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Testing Context-Wrapped React Components


In our frontend application, we make use of components that subscribe to context providers, and those providers often contain state-updating logic. Test setup for context-wrapped components is often confusing, and quite frankly, a pain.

There are two main options for testing these context-wrapped components:

  1. Use a static context provider with hard-coded data.
  2. Use your custom context provider, allowing the component under test to trigger any logic contained in the provider.

In this post, I’ll discuss the two approaches and why you might use one over the other.

Basics of React Context

Before we jump into testing, let’s review some key attributes of React Context. (I’ve paraphrased these points from the React docs here and here.)

  • Context allows you to share data that is global to a component tree without having to pass props between every parent and child
  • You can create a context with React.createContext
  • a child component wrapped in a Provider and then a Consumer is subscribed to data changes from the Provider
  • For functional components, you can use the useContext hook to subscribe to data changes from the Provider without explicitly wrapping your child component in a Consumer

Context Patterns

Below is an example of a pattern we use often to create components that wrap the actual Provider component. In this example, MyFormProviderimplements logic that controls the value prop that is passed to React’s Provider component on line 14.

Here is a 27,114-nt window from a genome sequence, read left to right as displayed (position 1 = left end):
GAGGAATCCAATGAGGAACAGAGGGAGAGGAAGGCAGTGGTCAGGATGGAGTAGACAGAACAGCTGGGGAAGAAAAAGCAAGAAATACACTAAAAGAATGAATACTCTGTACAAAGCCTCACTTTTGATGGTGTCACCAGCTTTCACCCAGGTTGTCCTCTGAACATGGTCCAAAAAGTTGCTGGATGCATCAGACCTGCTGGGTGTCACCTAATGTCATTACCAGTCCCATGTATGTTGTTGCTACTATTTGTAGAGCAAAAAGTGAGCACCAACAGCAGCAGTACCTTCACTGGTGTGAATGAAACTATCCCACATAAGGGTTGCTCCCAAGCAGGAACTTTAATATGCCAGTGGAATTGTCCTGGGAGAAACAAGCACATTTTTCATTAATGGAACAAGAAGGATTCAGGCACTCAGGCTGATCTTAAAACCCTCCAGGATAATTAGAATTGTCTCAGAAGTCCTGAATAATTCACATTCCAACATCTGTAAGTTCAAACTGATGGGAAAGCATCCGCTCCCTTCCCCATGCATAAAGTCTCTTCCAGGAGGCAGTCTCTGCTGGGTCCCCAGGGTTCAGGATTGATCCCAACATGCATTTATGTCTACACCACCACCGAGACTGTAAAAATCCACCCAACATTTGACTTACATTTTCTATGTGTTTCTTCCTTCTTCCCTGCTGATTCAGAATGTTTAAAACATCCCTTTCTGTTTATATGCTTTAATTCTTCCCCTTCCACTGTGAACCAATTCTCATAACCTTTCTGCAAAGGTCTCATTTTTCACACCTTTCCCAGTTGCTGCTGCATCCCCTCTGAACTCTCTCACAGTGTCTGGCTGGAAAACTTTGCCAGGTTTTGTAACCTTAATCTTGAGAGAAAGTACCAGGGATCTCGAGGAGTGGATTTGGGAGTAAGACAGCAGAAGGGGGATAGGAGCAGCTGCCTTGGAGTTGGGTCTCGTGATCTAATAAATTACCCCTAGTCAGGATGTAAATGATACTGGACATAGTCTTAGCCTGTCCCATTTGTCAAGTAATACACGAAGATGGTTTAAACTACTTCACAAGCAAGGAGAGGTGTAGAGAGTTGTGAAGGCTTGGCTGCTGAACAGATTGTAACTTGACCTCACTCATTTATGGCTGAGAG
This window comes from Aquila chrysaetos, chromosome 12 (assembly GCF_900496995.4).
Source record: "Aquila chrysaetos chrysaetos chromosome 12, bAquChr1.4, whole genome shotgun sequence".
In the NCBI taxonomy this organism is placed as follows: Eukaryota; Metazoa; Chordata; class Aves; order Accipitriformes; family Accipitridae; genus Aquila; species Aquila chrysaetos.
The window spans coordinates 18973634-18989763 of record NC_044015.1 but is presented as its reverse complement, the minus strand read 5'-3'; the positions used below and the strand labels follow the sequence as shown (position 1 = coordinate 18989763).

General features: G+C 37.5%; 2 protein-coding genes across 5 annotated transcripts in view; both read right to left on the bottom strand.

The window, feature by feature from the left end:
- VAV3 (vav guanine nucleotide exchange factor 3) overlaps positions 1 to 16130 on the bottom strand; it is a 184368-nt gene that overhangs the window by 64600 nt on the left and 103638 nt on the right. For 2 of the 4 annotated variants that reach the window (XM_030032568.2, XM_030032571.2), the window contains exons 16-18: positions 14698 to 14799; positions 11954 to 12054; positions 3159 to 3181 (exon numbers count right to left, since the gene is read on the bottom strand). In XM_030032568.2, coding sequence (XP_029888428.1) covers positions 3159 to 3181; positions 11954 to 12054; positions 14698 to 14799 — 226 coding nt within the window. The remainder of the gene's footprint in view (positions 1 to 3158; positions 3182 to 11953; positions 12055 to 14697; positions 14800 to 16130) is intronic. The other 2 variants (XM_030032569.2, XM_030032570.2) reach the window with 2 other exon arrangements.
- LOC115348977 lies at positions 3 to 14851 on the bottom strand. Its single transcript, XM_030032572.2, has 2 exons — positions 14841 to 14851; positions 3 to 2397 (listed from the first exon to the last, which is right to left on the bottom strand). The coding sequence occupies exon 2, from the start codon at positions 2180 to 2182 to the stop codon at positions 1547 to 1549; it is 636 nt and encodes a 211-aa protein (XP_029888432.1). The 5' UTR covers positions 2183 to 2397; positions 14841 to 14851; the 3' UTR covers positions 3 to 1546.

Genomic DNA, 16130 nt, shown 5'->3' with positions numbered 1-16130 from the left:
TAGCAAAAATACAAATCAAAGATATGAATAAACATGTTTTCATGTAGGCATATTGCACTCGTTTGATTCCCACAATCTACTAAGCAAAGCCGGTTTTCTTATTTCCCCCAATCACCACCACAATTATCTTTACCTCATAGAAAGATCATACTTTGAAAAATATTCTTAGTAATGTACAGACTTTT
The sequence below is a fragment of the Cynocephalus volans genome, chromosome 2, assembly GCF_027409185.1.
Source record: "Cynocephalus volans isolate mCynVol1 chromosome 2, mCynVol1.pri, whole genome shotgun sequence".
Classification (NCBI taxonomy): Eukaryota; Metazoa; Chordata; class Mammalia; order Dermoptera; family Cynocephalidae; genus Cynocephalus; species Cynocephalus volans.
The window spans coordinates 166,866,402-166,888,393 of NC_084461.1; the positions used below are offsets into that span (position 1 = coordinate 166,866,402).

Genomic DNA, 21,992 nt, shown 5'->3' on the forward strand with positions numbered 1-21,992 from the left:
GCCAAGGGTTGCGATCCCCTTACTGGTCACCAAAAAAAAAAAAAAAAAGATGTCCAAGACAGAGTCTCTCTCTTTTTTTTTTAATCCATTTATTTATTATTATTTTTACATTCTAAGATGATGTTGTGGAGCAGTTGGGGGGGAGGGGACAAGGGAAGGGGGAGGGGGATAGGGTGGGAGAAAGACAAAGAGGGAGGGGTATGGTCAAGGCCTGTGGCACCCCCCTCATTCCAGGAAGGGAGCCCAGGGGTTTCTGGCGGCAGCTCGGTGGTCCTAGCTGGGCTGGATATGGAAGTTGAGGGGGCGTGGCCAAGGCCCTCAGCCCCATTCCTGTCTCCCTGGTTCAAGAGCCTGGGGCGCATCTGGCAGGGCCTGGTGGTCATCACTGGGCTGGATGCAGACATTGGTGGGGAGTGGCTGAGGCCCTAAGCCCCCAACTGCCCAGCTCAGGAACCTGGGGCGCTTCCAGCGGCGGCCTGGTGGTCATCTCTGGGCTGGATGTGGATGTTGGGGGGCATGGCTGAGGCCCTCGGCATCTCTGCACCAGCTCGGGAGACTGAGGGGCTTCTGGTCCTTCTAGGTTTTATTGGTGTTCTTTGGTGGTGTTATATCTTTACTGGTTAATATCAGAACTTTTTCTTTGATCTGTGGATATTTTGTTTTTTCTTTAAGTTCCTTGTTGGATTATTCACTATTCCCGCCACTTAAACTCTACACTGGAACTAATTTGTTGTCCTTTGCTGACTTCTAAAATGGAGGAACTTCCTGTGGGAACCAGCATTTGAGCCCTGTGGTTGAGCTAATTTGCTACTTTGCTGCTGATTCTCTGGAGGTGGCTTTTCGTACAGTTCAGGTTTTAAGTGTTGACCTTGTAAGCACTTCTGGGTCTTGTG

Testing Options

As I said above, we have two options when we want to test a component that subscribes to MyFormContext. For this discussion, what our component specifically does is less important, but for the sake of this example, let’s say it’s a component that takes line items from the context, and allows the user to bulk select them.

Approach 1: Use a static Provider, passing in hard-coded data to value :


  • requires data setup for value so that you can get your DOM into the expected state
  • you won’t have to worry about mocking out any other logic that would be called in a custom provider, like an API call
  • often can be tested synchronously, since the component renders in the state you expect
  • sometimes doesn’t allow you to test the user interaction, which may make the test more succinct but obscure how the DOM can get into this state

Approach 2: Use your custom provider with all its logic


  • requires only initial data setup, then relies on simulated interactions to get the DOM into the expected state
  • more closely mirrors what the component would look like in production
  • allows you to test the way a real user would interact with your component
  • may require more test setup, if you need to mock out logic that is used in the customer provider, like API calls
  • may need to be tested async if user interactions trigger async state updates in the custom provider

When to Use Which Approach

Neither way is “right”, but my recommendation is to prefer testing with the custom context provider for these reasons:

  • It better matches the way the component is rendered in production
  • You have to do less thinking about setting up data in the right state. You just need to think about the initial inputs to the context, and then you can trust that any other values that it works with will be properly updated (assuming that context component itself has been unit tested.)
  • It allows you to test the feature more as a user would, without manipulating the data to get the DOM into a certain state

However, here’s when I would recommend testing with the static provider:

  • if you are testing lower-level children that render data from the provider but don’t update that data
  • if the test setup required to render the custom provider is so onerous that it provides a lot of friction to writing the test. In this case, use the custom provider at the top level component for an integration-style test, and use the static provider for unit-testing the children.



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